As we come to our gospel lesson this morning, Jesus has just finished sharing the passover meal with his disciples. Judas has just left to betray him. You’d think that this would be the darkest hour. Jesus knew something was about to happen that wasn’t going to go well. Yet, Jesus gives this wonderful discourse about God’s glory and love.

This is a humble glory. God’s glory is in Jesus, the representation of all humanity. Even as humanity betrays Jesus as Judas does, there’s something deeper going on, a flow of God’s Presence in humanity through Jesus that somehow is at work whether it is recognized or not.

Jesus, in this statement, is seeming to say that somehow, in his darkest moments, in a place where we may view as a time of a failure of relationships, that God’s character doesn’t change, that God still believes in humanity, has faith in a deeper flow of goodness and relationship. He is faithfully present to others and to the moment.

Yes, it is humbling for Jesus, I’m sure, to know that his closest friends have, or are about it, betray him. Jesus had worked on a reform movement within the faith system of his day, he had built into folks for 3 years, and now, that faith system wanted to scapegoat him and kill him, and those friends were about to disappoint Jesus. It would have been easy for Jesus to think he was a failure, yet, he was saying that God was being glorified.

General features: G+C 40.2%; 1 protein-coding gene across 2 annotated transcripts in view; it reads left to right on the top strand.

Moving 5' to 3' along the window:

When I ran the Boston Marathon in 2016, it was the culmination of 2+ years of training, qualifying, and then getting in through a lottery.

It was a great experience, yet I was injured going into the race as many of you know…I could hardly stand up in the pulpit of the church I pastored at the time the following week!

The race setting was amazing, yet also a huge disappointment for me personally. When I talked to my daughter after the race, the day and the moment caught up to me and I cried on the phone. At times over the past three years, I could have thought of that race as a failure. In a sense, it was, I didn’t re-qualify, I could not run through my leg giving out, even though I finished the race, I crossed that line, it was a struggle.

Yet, there was glory in that failure. I was humbled, which is good. And, I was able to see an entire community rally around me. Literally hundreds of friends messaged me and sent encouragement. My own daughter knew exactly what I was going through and was able to articulate it with a couple of simple questions and comments.